For, Jan. 2, 2015

The musical "High, Wide and Handsome" (1937, b/w) was quickly forgotten in the shadow of "Show Boat" the year before, which had songs by Jerome Kern and Oscar Hammerstein II, and starred Irene Dunne.

"High, Wide and Handsome" also stars Dunne and has songs by Kern and Hammerstein, and as it makes its home-video debut on the manufacture-on-demand label Universal Vault Series, the film proves to be a vibrant Western musical in its own right, though the plotting certainly owes something to "Show Boat."

In the late 1800s, Doc Watterson's (Raymond Walburn) traveling medicine show stops in a small town in Pennsylvania but then a fire leaves Doc and his daughter Sally (Dunne) stranded there.


This leads to their meeting local oilman Peter Cortlandt (Randolph Scott), who is hoping to strike it rich. And naturally, Peter and Sally fall in love.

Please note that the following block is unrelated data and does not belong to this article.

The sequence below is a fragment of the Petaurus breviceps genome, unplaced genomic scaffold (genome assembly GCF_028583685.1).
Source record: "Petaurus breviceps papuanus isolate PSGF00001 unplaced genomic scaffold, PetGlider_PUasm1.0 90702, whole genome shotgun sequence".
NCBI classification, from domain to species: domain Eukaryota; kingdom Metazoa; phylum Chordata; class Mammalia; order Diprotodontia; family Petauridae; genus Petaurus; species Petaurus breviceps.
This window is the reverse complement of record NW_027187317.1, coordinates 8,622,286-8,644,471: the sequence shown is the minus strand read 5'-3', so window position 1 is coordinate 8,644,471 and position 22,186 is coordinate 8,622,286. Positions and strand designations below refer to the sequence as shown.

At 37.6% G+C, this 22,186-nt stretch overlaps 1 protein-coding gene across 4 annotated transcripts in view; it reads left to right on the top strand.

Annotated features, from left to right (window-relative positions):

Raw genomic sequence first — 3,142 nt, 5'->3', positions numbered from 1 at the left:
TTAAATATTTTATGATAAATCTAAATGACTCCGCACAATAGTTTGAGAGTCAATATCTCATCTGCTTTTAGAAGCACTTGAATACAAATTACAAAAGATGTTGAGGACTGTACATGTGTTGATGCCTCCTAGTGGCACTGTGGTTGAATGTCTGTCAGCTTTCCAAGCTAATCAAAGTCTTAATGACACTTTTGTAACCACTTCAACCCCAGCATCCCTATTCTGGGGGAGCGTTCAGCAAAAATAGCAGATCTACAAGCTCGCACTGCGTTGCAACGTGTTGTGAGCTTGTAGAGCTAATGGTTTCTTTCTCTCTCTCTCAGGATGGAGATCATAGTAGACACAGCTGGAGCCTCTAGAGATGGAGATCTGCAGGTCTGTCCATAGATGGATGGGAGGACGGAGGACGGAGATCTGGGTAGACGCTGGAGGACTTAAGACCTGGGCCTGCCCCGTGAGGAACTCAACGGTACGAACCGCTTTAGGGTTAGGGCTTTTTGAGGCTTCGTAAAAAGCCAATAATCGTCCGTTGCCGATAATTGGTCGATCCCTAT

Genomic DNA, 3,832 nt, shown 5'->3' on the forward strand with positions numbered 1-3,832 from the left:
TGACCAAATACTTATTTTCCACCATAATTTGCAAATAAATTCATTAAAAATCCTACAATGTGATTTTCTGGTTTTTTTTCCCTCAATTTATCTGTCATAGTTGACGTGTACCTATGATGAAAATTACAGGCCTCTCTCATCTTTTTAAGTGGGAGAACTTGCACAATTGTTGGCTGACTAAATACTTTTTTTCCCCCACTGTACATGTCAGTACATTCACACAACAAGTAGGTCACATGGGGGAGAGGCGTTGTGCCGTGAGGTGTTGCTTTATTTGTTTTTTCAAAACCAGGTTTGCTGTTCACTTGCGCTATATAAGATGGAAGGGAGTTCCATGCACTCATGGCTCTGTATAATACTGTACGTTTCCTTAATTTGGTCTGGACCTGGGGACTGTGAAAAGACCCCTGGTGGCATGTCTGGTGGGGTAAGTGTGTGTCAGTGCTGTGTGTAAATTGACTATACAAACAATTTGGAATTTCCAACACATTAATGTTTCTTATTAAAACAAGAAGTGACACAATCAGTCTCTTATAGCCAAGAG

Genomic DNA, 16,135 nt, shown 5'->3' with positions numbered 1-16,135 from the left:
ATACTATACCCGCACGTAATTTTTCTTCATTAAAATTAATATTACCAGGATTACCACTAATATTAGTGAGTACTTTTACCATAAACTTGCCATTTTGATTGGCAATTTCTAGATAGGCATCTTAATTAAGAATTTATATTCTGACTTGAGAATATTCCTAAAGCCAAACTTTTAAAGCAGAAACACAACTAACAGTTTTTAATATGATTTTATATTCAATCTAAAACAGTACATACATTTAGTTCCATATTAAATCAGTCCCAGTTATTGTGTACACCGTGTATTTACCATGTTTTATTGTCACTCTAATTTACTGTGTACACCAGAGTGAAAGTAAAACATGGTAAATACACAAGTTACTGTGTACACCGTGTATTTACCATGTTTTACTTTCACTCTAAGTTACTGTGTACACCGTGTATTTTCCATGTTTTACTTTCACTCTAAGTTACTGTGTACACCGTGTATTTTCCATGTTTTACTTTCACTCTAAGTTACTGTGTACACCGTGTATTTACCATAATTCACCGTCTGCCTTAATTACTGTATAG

Eventually, Peter does find that oil-rich reserve he's been drilling for and it promises to make him and his neighbors quite wealthy — until a railroad tycoon (Alan Hale) schemes to steal it away.

Intermingled with the action and romance are numerous subplots, and, of course, the songs, which include two that became quite famous in their time, "The Folks Who Live On the Hill" and "Can I Forget You?"

There are also novelty tunes and some comic relief provided by the medicine show's faux Indian (William Frawley, eventually to play Fred Mertz in "I Love Lucy").

Dorothy Lamour is also here, impressing in only her fourth movie, and she gets a lovely solo, along with a duet with Dunne, who does most of the heavy lifting in the music department.

Scott doesn't sing but lends his usual air of confident authority. Charles Bickford is also in the supporting cast.